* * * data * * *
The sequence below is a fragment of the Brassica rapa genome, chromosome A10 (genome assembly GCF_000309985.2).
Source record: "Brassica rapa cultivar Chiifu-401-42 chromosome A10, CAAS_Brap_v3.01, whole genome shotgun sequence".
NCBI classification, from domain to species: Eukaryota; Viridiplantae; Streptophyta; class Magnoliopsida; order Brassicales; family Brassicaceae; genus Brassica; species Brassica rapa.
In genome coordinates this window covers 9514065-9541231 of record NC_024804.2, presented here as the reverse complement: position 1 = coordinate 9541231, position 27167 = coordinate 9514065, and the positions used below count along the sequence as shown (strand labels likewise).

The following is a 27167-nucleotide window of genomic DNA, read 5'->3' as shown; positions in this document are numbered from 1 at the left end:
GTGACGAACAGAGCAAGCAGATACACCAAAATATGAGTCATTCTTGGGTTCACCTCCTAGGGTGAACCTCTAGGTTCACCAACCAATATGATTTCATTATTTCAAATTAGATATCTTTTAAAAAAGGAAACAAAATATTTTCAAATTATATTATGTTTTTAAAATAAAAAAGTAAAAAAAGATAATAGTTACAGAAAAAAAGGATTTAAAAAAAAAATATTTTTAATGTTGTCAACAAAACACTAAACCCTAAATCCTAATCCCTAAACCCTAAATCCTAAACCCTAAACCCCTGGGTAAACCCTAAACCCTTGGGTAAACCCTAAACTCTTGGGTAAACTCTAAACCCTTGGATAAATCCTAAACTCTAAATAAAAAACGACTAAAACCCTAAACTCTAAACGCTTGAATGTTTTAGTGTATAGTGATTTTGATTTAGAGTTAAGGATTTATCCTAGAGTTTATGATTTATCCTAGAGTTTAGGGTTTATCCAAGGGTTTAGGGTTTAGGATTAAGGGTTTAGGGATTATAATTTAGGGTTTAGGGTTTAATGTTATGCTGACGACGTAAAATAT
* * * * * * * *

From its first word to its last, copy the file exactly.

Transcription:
The sequence below is a fragment of the Brassica rapa genome, chromosome A10 (genome assembly GCF_000309985.2).
Source record: "Brassica rapa cultivar Chiifu-401-42 chromosome A10, CAAS_Brap_v3.01, whole genome shotgun sequence".
NCBI classification, from domain to species: Eukaryota; Viridiplantae; Streptophyta; class Magnoliopsida; order Brassicales; family Brassicaceae; genus Brassica; species Brassica rapa.
In genome coordinates this window covers 9514065-9541231 of record NC_024804.2, presented here as the reverse complement: position 1 = coordinate 9541231, position 27167 = coordinate 9514065, and the positions used below count along the sequence as shown (strand labels likewise).

The following is a 27167-nucleotide window of genomic DNA, read 5'->3' as shown; positions in this document are numbered from 1 at the left end:
GTGACGAACAGAGCAAGCAGATACACCAAAATATGAGTCATTCTTGGGTTCACCTCCTAGGGTGAACCTCTAGGTTCACCAACCAATATGATTTCATTATTTCAAATTAGATATCTTTTAAAAAAGGAAACAAAATATTTTCAAATTATATTATGTTTTTAAAATAAAAAAGTAAAAAAAGATAATAGTTACAGAAAAAAAGGATTTAAAAAAAAAATATTTTTAATGTTGTCAACAAAACACTAAACCCTAAATCCTAATCCCTAAACCCTAAATCCTAAACCCTAAACCCCTGGGTAAACCCTAAACCCTTGGGTAAACCCTAAACTCTTGGGTAAACTCTAAACCCTTGGATAAATCCTAAACTCTAAATAAAAAACGACTAAAACCCTAAACTCTAAACGCTTGAATGTTTTAGTGTATAGTGATTTTGATTTAGAGTTAAGGATTTATCCTAGAGTTTATGATTTATCCTAGAGTTTAGGGTTTATCCAAGGGTTTAGGGTTTAGGATTAAGGGTTTAGGGATTATAATTTAGGGTTTAGGGTTTAATGTTATGCTGACGACGTAAAATAT